Trade & Logistics Role in Today's Global Economic Woes
These days, most of us expect goods to arrive at our doorstep with a click of a button, without much thought of where these products come from and the journey these products have taken to get to us. Many of these goods have travelled half-way across the world, and likely onboard a large shipping vessel, nestled in a box within a metal shipping container Most of the world’s largest ports have moved away from cities and out of view of consumers, to more remote locations.
Like many of the world’s critical operations today, from farming, food production, or energy generation; trade and logistics is also a largely dormant sector. That is, until something happens to bring it to our attention. Though traditionally, trade is mostly affected by politics – such as countries deciding to wage a trade-war, and governments touting protectionist trade policies, major world events have also significantly affected trade in significant ways.
Major disruptions including the Covid19 pandemic and the ongoing Russia-Ukraine war has dramatically affected global trade, logistics, food distribution and energy prices. These disruptions prove that supply chains aren’t as robust as they should be and as supply shortages increase, so too does inflation. Food prices pushed to an all-time high having an impact on people in low and middle-income countries. Between May and August 2022, high inflation was prevalent across the globe with inflation amounts of 5% and above, in 93.3% of low income countries, 90.9% of lower-middleincome countries, and in 93.0% of upper-middle-income countries.
Global supply chains have dramatically reduced since the pandemic. China is one of the most powerful examples because of their significant role in global trade and strict measures placed throughout the pandemic. China is the world’s largest exporting economy, and the 2nd largest importing economy; 8 out of the world’s top 20 ports are in China - it is certainly a global trade powerhouse. Many industries and manufacturers around the world rely heavily on China, either to manufacture goods or importing critical parts for products.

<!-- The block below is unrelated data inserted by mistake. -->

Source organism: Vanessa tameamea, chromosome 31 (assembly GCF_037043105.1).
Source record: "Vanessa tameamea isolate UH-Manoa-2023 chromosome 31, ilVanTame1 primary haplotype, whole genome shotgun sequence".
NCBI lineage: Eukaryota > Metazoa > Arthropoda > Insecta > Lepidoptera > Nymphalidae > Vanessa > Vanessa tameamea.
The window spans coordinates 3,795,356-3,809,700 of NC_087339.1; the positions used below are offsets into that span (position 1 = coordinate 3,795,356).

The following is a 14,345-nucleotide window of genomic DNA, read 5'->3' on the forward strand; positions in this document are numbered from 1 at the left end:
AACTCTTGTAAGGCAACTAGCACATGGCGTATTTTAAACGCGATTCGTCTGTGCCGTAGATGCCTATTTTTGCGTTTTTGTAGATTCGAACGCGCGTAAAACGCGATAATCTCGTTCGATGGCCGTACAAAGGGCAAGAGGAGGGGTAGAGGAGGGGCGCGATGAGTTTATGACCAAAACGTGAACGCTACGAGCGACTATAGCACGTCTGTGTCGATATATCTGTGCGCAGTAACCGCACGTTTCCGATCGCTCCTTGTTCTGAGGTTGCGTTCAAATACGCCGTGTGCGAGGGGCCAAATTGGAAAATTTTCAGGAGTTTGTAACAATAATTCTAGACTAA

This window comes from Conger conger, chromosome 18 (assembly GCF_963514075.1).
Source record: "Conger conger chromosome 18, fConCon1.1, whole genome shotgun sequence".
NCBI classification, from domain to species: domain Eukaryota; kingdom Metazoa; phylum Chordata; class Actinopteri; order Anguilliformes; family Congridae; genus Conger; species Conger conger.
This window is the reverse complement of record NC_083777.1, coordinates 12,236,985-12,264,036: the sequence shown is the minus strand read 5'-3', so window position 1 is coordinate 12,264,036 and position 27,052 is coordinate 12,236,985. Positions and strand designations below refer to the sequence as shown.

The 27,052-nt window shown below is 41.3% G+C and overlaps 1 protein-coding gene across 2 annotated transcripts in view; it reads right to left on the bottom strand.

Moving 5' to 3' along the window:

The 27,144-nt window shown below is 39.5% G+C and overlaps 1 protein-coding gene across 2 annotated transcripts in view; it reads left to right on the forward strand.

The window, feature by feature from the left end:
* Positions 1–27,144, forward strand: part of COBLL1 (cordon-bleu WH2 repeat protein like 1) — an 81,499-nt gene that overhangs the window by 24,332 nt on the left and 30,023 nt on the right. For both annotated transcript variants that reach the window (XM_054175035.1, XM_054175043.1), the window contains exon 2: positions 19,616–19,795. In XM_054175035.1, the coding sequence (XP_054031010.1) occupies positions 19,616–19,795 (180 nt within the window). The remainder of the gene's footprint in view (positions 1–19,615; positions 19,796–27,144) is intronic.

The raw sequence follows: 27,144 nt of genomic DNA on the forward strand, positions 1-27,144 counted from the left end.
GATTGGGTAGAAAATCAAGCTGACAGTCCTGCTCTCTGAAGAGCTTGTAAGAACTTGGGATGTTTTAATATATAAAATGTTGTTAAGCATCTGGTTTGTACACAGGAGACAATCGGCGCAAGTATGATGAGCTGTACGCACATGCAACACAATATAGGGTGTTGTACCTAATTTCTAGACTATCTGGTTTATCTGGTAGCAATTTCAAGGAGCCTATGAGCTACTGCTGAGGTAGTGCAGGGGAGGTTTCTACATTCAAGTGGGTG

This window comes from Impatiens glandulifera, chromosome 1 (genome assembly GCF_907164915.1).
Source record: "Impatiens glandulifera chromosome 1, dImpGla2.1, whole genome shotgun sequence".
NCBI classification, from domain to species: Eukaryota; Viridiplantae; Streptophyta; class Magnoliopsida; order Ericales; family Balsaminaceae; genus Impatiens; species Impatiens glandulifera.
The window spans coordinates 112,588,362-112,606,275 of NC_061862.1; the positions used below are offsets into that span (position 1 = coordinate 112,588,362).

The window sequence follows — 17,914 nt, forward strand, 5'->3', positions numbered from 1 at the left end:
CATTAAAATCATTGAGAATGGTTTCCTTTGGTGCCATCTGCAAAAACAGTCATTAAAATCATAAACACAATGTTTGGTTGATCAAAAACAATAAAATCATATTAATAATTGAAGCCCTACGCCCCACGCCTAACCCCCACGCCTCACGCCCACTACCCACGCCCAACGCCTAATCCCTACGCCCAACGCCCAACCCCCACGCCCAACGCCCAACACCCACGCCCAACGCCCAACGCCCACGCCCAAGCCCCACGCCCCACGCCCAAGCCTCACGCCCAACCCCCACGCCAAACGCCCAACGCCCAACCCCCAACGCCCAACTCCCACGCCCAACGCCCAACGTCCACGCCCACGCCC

On a positive note, several ports in China rely on autonomous vehicles and robots to off load ships. Then goods are loaded into trucks that do require human drivers to transport the goods across the country. At the height of the pandemic, a typical 1-day trucking journey increased by as much as 5 days to allow for the mandated Covid’19 testing to take place. This delay impacted trade around the globe.
The pandemic led to a steep increase in the price of freight containers in China, Europe and the US. Prior to Covid’19, a typical 40-foot freight container would have cost approximately $1,500. By mid-2021, prices skyrocketed to over $11,000 per container. The world has yet to recover, as averages prices for a container in September 2022 continued to decrease, but is still at $5,286, or 3.5x the average price for the decade pre-covid. These price hikes trickle down to consumers which reflects the inflation around the world.